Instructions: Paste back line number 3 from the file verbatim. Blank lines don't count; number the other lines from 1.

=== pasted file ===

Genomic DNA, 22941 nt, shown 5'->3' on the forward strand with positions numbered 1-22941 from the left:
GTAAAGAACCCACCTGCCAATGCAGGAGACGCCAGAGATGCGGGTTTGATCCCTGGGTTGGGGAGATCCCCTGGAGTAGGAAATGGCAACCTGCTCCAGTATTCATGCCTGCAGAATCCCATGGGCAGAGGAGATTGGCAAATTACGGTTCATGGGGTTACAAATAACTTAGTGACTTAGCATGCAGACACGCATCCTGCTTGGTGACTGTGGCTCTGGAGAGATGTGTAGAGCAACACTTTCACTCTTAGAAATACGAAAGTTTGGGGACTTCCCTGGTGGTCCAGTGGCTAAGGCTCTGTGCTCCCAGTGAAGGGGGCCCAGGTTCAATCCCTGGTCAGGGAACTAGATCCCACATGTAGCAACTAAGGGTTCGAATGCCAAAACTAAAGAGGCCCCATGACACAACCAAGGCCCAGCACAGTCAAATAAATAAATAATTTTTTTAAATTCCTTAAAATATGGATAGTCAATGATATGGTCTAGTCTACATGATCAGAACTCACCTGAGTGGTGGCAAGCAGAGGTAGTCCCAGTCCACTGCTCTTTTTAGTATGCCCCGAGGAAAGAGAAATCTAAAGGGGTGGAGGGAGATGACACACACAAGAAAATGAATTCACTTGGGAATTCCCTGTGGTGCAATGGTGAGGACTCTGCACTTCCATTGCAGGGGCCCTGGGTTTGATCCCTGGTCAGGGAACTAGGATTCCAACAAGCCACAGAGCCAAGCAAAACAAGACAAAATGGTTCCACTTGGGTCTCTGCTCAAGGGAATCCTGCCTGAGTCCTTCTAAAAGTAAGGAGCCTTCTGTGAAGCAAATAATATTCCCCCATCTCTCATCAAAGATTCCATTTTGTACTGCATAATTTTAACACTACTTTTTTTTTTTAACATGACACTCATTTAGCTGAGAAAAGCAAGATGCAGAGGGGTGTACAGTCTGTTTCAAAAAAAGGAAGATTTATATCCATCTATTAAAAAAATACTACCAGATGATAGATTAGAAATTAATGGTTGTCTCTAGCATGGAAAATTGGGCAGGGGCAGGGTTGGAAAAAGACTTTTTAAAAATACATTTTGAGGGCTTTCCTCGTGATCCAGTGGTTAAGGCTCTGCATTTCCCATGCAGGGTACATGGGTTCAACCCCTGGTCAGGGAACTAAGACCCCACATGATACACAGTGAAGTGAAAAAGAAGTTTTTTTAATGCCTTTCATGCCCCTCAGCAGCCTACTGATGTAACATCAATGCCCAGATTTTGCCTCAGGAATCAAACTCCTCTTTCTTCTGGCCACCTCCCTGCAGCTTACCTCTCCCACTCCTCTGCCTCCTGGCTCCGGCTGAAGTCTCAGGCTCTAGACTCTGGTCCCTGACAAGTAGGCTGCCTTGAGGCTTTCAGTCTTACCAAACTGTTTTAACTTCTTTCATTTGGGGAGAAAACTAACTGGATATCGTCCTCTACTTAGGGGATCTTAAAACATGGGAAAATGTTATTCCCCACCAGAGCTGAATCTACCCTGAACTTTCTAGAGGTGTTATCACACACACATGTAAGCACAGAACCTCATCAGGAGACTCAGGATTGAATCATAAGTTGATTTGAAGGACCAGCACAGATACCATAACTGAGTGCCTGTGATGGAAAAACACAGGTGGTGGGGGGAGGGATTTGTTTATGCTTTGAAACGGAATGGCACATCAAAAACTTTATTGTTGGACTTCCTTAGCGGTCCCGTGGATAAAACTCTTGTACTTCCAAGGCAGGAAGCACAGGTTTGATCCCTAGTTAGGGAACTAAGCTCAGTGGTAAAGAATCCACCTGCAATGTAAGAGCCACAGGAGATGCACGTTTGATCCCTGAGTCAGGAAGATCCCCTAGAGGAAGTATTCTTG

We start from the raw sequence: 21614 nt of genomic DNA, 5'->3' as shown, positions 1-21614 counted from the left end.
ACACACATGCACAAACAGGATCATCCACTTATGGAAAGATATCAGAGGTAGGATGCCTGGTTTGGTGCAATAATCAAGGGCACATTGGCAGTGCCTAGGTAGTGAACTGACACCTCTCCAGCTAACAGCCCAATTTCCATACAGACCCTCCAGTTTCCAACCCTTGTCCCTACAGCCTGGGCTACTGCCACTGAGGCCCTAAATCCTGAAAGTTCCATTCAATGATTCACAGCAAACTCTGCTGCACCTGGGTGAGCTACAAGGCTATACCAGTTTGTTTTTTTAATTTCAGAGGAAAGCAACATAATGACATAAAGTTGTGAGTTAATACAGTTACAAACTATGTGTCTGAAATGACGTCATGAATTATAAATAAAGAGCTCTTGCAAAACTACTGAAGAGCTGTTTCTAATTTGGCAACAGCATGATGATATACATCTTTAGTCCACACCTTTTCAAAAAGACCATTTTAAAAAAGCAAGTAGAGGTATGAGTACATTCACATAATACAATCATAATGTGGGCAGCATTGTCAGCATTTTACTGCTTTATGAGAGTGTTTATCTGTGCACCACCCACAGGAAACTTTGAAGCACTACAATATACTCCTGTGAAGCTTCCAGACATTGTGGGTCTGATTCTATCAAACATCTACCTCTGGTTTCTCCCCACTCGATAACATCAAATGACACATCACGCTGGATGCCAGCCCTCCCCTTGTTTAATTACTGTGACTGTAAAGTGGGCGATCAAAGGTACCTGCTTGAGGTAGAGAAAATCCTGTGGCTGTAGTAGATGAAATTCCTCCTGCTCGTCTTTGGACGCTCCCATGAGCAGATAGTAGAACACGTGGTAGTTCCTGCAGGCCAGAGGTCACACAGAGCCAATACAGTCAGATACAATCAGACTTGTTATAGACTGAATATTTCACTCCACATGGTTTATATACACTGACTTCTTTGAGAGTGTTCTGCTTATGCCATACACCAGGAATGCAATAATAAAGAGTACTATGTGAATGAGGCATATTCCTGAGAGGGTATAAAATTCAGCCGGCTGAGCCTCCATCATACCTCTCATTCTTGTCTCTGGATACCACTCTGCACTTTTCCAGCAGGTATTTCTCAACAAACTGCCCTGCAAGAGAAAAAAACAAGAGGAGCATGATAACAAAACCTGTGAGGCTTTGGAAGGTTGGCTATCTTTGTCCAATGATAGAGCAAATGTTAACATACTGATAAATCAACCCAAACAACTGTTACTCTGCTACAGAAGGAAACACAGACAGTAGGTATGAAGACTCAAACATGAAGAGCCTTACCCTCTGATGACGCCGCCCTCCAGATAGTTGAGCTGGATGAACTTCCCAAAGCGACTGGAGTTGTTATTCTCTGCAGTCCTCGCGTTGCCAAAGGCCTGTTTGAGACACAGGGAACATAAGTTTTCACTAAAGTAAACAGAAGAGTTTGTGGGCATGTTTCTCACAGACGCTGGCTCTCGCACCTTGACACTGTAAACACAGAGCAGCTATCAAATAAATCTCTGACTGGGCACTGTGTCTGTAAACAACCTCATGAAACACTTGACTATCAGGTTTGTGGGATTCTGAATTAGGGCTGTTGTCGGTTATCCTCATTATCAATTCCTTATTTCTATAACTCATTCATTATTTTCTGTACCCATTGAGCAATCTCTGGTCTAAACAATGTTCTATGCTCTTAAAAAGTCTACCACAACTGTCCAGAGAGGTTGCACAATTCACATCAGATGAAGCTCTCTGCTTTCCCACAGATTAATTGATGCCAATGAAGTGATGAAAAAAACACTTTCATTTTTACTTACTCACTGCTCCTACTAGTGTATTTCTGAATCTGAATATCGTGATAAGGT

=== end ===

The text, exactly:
We start from the raw sequence: 21614 nt of genomic DNA, 5'->3' as shown, positions 1-21614 counted from the left end.